As the summer starts to disappear, and with it any hope of having a barbecue, think of this recipe. It uses the classic and ancient Indian dhungar method of smoking food by placing a smoldering piece of charcoal in the center of the curry and pouring a little oil over it, then covering for a minute so that the smoky flavors permeate. Close your eyes and you could be in a street market in Delhi, just without the cows.
In order to cook this dish safely, it’s best to smoke it outside—i.e., when you’ve burned the coal, place it in the pan and carry it outside, so that no smoke enters your house. Only ever use non-toxic natural lumpwood charcoal to smoke with, as it’s a natural form of wood charcoal.
Serves 4 to 6 as a side
4 tablespoons canola oil (plus 1 teaspoon for smoking)
2 medium white onions, sliced
5 cloves of garlic, crushed
1½-inch piece of ginger, peeled and grated
3 medium eggplants (2 pounds), cut into 2 inches x ¾ inch batons
4 large ripe tomatoes, cut into wedges
1¼ teaspoons ground red chile
1 teaspoon salt
1/3 teaspoon ground turmeric
1 teaspoon ground coriander
1 teaspoon ground cumin
a piece of charcoal around ¾ inch square
Put the 4 tablespoons of oil into a large lidded frying pan over medium heat. When hot, add the onions and fry for around 10 minutes, until soft and beginning to brown. Add the garlic and ginger and fry for 2 to 3 minutes, until the raw smell of the garlic disappears.
Next add the eggplants, along with 6 tablespoons of water, stir, and pop the lid on the pan. Cook for around 15 minutes, until the eggplant pieces have collapsed, stirring very occasionally. Add the tomato wedges, ground red chile, salt, turmeric, coriander, and cumin, cook for 3 to 4 minutes with the lid off, until the tomatoes become jammy around the edges, then take the pan off the heat.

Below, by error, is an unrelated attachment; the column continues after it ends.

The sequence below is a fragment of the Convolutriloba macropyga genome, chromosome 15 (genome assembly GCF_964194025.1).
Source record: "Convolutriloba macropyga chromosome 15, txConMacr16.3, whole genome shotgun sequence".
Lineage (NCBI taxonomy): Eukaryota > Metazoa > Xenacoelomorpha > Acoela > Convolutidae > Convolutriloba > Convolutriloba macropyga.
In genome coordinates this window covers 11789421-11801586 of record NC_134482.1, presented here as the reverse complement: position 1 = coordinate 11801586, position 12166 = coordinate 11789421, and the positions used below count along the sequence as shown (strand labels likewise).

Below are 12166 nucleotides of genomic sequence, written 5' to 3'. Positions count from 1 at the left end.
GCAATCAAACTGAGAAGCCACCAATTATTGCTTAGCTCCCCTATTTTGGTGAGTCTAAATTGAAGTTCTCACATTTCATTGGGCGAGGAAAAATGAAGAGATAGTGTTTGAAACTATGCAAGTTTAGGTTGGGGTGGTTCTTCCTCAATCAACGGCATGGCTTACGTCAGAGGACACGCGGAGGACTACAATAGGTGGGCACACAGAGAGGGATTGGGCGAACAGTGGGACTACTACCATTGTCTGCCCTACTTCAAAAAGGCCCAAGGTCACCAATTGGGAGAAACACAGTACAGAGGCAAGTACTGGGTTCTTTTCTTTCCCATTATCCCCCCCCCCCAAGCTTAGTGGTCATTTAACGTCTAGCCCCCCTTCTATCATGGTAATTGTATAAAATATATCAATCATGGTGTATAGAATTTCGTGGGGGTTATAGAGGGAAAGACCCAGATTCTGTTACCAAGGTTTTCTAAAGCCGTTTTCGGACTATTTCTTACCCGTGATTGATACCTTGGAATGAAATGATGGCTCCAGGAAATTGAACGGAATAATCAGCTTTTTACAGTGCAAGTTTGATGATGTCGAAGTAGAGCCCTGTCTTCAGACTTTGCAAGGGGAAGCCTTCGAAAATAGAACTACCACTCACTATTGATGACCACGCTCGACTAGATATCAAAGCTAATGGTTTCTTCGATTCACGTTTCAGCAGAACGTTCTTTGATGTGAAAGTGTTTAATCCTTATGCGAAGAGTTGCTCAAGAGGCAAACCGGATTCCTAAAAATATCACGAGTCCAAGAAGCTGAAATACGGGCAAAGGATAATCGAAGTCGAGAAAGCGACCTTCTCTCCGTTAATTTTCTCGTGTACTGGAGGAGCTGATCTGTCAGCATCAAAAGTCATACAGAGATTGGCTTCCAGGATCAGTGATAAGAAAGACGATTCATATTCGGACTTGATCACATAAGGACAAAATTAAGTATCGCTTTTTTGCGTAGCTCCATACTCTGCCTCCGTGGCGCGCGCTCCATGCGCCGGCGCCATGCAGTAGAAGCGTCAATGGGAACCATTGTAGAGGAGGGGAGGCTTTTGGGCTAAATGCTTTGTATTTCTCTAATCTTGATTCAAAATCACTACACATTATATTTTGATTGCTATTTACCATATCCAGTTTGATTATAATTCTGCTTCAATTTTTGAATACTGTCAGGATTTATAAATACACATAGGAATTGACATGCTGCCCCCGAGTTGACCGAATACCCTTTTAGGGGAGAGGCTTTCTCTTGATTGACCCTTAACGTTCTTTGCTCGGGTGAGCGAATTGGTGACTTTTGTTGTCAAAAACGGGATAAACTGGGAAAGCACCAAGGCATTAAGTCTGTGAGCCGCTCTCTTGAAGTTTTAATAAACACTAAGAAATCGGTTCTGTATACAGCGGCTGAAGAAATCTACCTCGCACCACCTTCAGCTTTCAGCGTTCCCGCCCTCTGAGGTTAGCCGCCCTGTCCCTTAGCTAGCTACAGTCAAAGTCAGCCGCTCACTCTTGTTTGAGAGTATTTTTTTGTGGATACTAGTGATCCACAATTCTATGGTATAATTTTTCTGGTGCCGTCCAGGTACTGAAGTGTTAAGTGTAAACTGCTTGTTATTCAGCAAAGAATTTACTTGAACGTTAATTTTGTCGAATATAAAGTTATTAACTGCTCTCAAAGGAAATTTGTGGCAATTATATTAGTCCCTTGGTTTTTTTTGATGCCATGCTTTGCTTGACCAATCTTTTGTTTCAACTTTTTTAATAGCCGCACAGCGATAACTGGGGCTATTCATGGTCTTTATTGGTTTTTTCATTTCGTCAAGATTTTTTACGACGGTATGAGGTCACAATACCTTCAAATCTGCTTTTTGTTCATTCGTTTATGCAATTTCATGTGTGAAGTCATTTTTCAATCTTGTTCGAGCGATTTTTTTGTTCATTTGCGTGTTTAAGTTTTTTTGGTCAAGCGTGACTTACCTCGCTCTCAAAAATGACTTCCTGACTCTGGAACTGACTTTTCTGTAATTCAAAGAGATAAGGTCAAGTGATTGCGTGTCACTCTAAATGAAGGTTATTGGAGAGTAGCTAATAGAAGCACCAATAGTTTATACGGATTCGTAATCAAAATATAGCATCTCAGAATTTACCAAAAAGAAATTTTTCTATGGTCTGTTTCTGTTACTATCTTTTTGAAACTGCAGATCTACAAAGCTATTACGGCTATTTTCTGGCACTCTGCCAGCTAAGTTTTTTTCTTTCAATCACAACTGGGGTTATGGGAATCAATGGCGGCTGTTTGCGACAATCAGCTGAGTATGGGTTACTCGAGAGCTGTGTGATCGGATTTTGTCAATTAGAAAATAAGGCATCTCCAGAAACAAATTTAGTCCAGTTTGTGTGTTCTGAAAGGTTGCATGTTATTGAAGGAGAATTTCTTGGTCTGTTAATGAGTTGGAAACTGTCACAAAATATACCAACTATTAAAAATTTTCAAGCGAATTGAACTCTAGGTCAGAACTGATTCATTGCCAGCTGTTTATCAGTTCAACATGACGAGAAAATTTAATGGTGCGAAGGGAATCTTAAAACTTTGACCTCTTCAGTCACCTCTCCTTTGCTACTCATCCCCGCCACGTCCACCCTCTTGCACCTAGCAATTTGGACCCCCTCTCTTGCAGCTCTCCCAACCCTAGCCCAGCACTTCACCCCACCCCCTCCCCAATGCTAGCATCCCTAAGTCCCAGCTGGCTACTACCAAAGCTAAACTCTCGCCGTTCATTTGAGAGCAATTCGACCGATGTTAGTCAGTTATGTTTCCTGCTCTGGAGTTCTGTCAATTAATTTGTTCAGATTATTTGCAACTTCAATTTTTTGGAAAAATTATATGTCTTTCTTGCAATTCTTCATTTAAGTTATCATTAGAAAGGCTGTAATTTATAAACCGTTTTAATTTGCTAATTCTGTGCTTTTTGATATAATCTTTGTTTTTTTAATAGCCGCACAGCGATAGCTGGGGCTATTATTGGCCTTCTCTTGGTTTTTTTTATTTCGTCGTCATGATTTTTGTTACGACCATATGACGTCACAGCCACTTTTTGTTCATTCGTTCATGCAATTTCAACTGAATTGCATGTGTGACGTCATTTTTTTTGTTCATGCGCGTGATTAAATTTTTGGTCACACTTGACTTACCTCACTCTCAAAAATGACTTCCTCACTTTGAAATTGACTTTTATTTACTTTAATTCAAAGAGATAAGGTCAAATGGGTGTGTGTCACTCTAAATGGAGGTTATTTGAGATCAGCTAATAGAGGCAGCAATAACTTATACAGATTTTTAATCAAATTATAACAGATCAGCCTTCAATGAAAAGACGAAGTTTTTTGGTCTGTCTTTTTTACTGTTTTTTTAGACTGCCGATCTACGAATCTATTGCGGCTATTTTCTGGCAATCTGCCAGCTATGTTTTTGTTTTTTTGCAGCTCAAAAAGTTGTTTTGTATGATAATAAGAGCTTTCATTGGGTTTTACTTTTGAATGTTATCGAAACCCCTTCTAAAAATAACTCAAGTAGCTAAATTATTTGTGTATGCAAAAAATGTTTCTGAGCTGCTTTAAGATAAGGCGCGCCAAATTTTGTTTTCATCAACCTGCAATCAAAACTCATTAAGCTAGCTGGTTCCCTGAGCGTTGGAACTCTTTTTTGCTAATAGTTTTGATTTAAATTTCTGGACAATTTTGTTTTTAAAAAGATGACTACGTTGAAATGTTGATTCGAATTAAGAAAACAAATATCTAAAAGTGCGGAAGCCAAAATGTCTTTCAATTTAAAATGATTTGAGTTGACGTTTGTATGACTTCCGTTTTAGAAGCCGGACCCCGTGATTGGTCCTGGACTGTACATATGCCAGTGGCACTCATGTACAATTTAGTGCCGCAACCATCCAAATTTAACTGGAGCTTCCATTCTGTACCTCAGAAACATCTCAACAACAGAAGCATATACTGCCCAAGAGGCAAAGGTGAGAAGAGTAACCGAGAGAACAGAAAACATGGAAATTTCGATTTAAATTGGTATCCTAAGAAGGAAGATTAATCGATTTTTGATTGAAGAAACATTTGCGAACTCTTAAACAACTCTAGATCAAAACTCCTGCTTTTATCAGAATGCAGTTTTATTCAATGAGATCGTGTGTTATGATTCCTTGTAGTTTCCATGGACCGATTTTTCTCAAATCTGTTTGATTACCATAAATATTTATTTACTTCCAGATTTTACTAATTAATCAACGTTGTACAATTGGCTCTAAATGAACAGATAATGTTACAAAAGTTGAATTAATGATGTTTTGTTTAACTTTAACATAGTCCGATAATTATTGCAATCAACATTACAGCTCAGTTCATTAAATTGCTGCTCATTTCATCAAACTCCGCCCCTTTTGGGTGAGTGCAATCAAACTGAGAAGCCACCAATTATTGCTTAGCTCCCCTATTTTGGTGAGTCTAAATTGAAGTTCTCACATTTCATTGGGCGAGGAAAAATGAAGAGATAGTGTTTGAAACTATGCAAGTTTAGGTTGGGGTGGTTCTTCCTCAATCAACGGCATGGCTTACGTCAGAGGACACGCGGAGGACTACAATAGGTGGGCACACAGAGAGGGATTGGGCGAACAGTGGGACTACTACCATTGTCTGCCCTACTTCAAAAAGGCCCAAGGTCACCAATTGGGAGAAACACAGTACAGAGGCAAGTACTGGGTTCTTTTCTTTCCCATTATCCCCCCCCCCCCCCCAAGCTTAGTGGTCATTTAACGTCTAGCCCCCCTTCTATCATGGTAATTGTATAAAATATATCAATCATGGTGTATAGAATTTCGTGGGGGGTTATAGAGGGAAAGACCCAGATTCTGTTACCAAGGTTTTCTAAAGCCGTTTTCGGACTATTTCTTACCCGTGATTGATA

To smoke the curry, place a little heatproof bowl in the center of the pan. Hold the charcoal in a pair of tongs over a small flame until the edges burn white and red. Then place it carefully in the small bowl, put the lid over the pan, and carefully carry outdoors, along with the oil for smoking and a pair of tongs. Place the pan down, open the lid, pour the teaspoon of oil over the hot coal, and close the lid again to trap the smoke. For a subtle smoky flavor, smoke the curry for 1 minute. For a nicely smoked flavor, smoke for 2 minutes. Remove the bowl using the tongs and run it under a tap to extinguish the coal.
Taste the curry for chile and salt. Adjust if need be, then serve with rice or buttery naan and yogurt.